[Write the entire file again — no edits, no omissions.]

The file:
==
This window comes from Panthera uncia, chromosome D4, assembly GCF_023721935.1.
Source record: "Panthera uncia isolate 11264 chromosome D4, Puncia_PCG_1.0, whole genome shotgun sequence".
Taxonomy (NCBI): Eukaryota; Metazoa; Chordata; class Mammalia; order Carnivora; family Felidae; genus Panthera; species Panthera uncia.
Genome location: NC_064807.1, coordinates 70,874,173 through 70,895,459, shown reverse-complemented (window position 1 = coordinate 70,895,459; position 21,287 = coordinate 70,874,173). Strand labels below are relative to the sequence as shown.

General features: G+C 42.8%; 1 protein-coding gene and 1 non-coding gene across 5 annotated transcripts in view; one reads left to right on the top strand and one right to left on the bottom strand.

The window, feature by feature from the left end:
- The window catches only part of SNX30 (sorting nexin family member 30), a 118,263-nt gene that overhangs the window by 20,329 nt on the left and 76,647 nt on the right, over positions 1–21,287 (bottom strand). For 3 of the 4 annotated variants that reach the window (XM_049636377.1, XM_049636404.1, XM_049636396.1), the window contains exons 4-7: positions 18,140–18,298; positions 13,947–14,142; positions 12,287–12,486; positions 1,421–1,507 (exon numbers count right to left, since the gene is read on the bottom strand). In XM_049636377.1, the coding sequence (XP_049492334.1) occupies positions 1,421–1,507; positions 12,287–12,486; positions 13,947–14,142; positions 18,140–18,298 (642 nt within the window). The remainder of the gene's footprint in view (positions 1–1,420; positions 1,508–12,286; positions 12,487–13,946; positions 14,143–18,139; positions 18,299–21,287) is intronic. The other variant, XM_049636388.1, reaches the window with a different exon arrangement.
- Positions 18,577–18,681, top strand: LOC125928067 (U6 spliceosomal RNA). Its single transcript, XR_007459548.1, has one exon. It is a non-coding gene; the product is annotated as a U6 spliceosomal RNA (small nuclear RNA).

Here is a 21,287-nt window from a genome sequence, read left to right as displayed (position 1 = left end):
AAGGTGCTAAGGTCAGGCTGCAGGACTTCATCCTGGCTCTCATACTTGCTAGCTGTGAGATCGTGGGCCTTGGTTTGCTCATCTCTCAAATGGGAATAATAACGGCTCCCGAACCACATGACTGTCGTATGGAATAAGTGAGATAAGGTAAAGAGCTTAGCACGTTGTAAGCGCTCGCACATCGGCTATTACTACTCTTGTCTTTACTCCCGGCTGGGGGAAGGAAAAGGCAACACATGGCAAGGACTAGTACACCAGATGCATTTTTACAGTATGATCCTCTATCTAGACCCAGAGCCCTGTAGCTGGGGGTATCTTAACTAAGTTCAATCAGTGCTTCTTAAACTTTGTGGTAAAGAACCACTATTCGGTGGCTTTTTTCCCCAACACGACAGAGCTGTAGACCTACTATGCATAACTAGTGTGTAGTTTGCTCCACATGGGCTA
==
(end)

This window comes from Panthera uncia, chromosome D4, assembly GCF_023721935.1.
Source record: "Panthera uncia isolate 11264 chromosome D4, Puncia_PCG_1.0, whole genome shotgun sequence".
Taxonomy (NCBI): Eukaryota; Metazoa; Chordata; class Mammalia; order Carnivora; family Felidae; genus Panthera; species Panthera uncia.
Genome location: NC_064807.1, coordinates 70,874,173 through 70,895,459, shown reverse-complemented (window position 1 = coordinate 70,895,459; position 21,287 = coordinate 70,874,173). Strand labels below are relative to the sequence as shown.

General features: G+C 42.8%; 1 protein-coding gene and 1 non-coding gene across 5 annotated transcripts in view; one reads left to right on the top strand and one right to left on the bottom strand.

The window, feature by feature from the left end:
- The window catches only part of SNX30 (sorting nexin family member 30), a 118,263-nt gene that overhangs the window by 20,329 nt on the left and 76,647 nt on the right, over positions 1–21,287 (bottom strand). For 3 of the 4 annotated variants that reach the window (XM_049636377.1, XM_049636404.1, XM_049636396.1), the window contains exons 4-7: positions 18,140–18,298; positions 13,947–14,142; positions 12,287–12,486; positions 1,421–1,507 (exon numbers count right to left, since the gene is read on the bottom strand). In XM_049636377.1, the coding sequence (XP_049492334.1) occupies positions 1,421–1,507; positions 12,287–12,486; positions 13,947–14,142; positions 18,140–18,298 (642 nt within the window). The remainder of the gene's footprint in view (positions 1–1,420; positions 1,508–12,286; positions 12,487–13,946; positions 14,143–18,139; positions 18,299–21,287) is intronic. The other variant, XM_049636388.1, reaches the window with a different exon arrangement.
- Positions 18,577–18,681, top strand: LOC125928067 (U6 spliceosomal RNA). Its single transcript, XR_007459548.1, has one exon. It is a non-coding gene; the product is annotated as a U6 spliceosomal RNA (small nuclear RNA).

Here is a 21,287-nt window from a genome sequence, read left to right as displayed (position 1 = left end):
AAGGTGCTAAGGTCAGGCTGCAGGACTTCATCCTGGCTCTCATACTTGCTAGCTGTGAGATCGTGGGCCTTGGTTTGCTCATCTCTCAAATGGGAATAATAACGGCTCCCGAACCACATGACTGTCGTATGGAATAAGTGAGATAAGGTAAAGAGCTTAGCACGTTGTAAGCGCTCGCACATCGGCTATTACTACTCTTGTCTTTACTCCCGGCTGGGGGAAGGAAAAGGCAACACATGGCAAGGACTAGTACACCAGATGCATTTTTACAGTATGATCCTCTATCTAGACCCAGAGCCCTGTAGCTGGGGGTATCTTAACTAAGTTCAATCAGTGCTTCTTAAACTTTGTGGTAAAGAACCACTATTCGGTGGCTTTTTTCCCCAACACGACAGAGCTGTAGACCTACTATGCATAACTAGTGTGTAGTTTGCTCCACATGGGCTA